For one, Klosterman points not only to the difference of coolness and greatness, but to greatness' transcendence of coolness. As much as the distinction of greatness lies in the eye of the beholder in regard to the individual characteristics or qualities of who or what is being evaluated, it also contains the idea of scope and ubiquity, which inches toward creating an undeniable status of greatness. Without delving too much into questions of syntax, it should still be clear that terms such as 'the Great War' or 'the great white shark' manifest this more quantitative usage of the word, which is quite different in practice from usages such as “Leandro Barbosa is great,” or “it's really great that Michael Jackson is trying to rehabilitate his image.”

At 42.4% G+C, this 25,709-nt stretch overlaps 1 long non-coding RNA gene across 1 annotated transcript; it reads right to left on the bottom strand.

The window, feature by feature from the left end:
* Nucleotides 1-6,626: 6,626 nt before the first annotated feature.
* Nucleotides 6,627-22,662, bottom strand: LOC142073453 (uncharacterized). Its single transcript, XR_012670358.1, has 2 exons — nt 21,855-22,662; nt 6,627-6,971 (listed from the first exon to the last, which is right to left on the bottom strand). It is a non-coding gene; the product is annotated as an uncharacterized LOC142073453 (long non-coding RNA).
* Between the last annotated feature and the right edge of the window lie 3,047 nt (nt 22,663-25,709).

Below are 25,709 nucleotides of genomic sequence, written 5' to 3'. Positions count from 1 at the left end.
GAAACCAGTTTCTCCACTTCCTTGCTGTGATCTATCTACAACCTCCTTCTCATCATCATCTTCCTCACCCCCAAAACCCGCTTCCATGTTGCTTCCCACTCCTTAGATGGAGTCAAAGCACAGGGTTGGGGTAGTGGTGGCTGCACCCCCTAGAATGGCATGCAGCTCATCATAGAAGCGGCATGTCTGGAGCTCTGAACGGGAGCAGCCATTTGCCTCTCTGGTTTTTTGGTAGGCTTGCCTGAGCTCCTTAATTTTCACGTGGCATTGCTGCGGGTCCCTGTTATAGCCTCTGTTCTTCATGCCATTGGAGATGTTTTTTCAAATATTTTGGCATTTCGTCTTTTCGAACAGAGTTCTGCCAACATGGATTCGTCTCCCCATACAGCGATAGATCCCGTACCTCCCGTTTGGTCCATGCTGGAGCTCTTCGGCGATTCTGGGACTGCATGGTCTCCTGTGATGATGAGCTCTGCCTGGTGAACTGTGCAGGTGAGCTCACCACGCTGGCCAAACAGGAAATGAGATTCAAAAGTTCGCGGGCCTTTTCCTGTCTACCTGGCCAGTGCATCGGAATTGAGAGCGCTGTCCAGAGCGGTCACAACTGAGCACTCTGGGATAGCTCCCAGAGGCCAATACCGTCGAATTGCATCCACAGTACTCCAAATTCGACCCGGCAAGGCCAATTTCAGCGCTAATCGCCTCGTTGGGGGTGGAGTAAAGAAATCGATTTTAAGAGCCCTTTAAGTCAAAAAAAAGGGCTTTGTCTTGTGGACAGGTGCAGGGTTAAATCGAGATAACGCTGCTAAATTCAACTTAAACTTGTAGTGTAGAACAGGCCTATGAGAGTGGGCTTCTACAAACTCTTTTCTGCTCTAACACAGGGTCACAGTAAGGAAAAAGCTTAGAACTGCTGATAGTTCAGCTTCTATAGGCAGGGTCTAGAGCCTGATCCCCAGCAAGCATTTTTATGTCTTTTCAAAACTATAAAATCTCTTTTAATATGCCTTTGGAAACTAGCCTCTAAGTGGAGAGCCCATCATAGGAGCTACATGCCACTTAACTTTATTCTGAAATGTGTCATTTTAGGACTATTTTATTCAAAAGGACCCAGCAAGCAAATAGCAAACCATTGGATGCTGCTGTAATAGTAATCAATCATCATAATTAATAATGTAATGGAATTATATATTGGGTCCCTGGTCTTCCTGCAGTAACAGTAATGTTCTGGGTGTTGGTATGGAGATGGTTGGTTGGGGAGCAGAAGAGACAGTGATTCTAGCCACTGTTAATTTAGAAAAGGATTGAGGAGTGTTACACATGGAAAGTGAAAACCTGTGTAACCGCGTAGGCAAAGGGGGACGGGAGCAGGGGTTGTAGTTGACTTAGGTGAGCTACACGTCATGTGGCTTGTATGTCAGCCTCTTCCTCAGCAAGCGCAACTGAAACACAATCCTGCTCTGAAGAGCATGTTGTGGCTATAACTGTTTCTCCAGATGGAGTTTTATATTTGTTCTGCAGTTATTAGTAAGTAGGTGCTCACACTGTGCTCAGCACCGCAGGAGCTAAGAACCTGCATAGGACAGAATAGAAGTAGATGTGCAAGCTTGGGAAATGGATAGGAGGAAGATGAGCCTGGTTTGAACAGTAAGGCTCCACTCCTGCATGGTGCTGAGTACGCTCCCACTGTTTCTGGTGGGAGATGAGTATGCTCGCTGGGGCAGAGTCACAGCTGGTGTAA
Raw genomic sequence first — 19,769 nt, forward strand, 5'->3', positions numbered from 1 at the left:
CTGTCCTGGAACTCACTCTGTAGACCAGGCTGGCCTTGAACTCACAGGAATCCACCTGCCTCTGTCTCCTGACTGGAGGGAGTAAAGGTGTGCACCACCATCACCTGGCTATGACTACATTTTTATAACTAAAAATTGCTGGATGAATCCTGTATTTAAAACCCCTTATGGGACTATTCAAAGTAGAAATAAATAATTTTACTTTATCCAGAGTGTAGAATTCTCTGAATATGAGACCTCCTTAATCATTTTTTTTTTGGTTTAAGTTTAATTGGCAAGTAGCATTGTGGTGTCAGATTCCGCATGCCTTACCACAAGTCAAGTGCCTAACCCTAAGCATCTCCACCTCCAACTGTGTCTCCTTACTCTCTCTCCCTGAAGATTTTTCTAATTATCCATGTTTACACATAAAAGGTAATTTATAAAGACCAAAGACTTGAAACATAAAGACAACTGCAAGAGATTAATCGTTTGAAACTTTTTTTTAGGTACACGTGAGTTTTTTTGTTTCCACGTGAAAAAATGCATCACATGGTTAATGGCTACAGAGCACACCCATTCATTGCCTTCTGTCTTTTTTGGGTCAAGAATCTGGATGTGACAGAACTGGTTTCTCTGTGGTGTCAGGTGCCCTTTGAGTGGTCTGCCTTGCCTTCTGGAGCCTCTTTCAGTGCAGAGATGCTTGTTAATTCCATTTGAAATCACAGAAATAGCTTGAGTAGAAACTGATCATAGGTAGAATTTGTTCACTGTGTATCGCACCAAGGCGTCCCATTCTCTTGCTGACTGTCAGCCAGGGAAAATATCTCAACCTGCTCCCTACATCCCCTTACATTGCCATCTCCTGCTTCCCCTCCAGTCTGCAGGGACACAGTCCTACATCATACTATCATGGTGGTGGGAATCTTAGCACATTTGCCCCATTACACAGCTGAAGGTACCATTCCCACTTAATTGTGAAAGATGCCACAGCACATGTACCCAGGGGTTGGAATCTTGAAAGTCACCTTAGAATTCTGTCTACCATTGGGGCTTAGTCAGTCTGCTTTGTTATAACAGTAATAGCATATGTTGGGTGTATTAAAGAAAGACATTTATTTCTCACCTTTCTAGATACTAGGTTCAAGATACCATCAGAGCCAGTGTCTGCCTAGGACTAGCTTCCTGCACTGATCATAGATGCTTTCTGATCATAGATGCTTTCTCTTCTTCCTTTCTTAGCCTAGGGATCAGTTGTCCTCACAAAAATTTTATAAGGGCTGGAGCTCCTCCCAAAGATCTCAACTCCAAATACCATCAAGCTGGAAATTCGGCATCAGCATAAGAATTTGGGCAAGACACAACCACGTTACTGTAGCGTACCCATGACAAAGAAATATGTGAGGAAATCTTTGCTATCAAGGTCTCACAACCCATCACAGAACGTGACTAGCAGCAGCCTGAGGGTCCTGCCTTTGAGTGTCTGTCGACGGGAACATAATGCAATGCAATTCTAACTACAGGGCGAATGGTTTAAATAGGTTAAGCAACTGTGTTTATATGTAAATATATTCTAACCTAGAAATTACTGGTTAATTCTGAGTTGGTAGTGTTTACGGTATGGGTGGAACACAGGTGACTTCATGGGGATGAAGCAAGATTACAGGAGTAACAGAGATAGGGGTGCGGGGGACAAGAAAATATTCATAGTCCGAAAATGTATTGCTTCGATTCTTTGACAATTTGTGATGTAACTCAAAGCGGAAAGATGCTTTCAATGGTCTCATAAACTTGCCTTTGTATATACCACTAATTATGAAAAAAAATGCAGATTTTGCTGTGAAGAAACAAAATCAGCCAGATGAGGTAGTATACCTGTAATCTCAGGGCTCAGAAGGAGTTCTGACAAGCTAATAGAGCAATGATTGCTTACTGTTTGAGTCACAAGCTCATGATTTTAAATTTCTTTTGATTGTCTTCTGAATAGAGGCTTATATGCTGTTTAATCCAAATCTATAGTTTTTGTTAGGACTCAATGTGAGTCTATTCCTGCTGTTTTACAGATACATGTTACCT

Guilty pleasures are great in the same way the great white shark or Great Britain are great. While classic guilty pleasures most often manifest this size-oriented form of greatness in their sound and subject matter as well, more important is the way that the idea of greatness makes itself known in regard to recognition. In order for it to qualify as a guilty pleasure, common opinion must take hold of a song, transforming it from a simple, unbiased piece of music to one carrying with it value judgments and negative or positive associations. Regardless of how listeners feel about a song personally, whether they believe it to be great or not, they need to know how they are supposed to feel about it in order for a sense of guilt to form. The two constituents of musical guilt are a) pleasure, and b) this pleasure's deviation from the expected reaction as proscribed by common opinion and aesthetic codes. A relatively unknown song, or a song that slips by unnoticed, cannot inspire guilt. It is in the converse of this, a ubiquitous song that sticks out like a sore thumb and inspires pleasure despite the consensus that the song sucks ass, that we find the blueprint of the guilty pleasure.